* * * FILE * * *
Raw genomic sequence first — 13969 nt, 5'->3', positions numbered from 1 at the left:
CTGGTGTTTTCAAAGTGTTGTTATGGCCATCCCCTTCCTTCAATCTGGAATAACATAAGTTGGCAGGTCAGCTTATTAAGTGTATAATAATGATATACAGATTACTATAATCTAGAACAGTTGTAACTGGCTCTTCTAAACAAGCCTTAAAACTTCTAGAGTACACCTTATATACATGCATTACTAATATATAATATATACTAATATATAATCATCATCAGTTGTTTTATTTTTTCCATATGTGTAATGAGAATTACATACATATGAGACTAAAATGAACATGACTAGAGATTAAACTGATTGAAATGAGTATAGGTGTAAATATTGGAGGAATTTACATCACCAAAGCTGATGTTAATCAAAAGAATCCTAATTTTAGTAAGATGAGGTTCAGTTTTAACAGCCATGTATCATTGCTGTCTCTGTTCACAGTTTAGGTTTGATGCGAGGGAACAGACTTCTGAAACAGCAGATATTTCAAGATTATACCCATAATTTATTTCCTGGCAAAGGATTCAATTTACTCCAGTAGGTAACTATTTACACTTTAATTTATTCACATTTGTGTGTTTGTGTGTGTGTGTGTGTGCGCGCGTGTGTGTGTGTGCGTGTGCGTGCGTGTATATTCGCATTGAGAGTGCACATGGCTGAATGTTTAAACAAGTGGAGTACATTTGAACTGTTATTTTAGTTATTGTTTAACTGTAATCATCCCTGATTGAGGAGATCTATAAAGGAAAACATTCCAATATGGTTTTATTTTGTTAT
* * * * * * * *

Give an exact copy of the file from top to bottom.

Raw genomic sequence first — 13969 nt, 5'->3', positions numbered from 1 at the left:
CTGGTGTTTTCAAAGTGTTGTTATGGCCATCCCCTTCCTTCAATCTGGAATAACATAAGTTGGCAGGTCAGCTTATTAAGTGTATAATAATGATATACAGATTACTATAATCTAGAACAGTTGTAACTGGCTCTTCTAAACAAGCCTTAAAACTTCTAGAGTACACCTTATATACATGCATTACTAATATATAATATATACTAATATATAATCATCATCAGTTGTTTTATTTTTTCCATATGTGTAATGAGAATTACATACATATGAGACTAAAATGAACATGACTAGAGATTAAACTGATTGAAATGAGTATAGGTGTAAATATTGGAGGAATTTACATCACCAAAGCTGATGTTAATCAAAAGAATCCTAATTTTAGTAAGATGAGGTTCAGTTTTAACAGCCATGTATCATTGCTGTCTCTGTTCACAGTTTAGGTTTGATGCGAGGGAACAGACTTCTGAAACAGCAGATATTTCAAGATTATACCCATAATTTATTTCCTGGCAAAGGATTCAATTTACTCCAGTAGGTAACTATTTACACTTTAATTTATTCACATTTGTGTGTTTGTGTGTGTGTGTGTGTGCGCGCGTGTGTGTGTGTGCGTGTGCGTGCGTGTATATTCGCATTGAGAGTGCACATGGCTGAATGTTTAAACAAGTGGAGTACATTTGAACTGTTATTTTAGTTATTGTTTAACTGTAATCATCCCTGATTGAGGAGATCTATAAAGGAAAACATTCCAATATGGTTTTATTTTGTTAT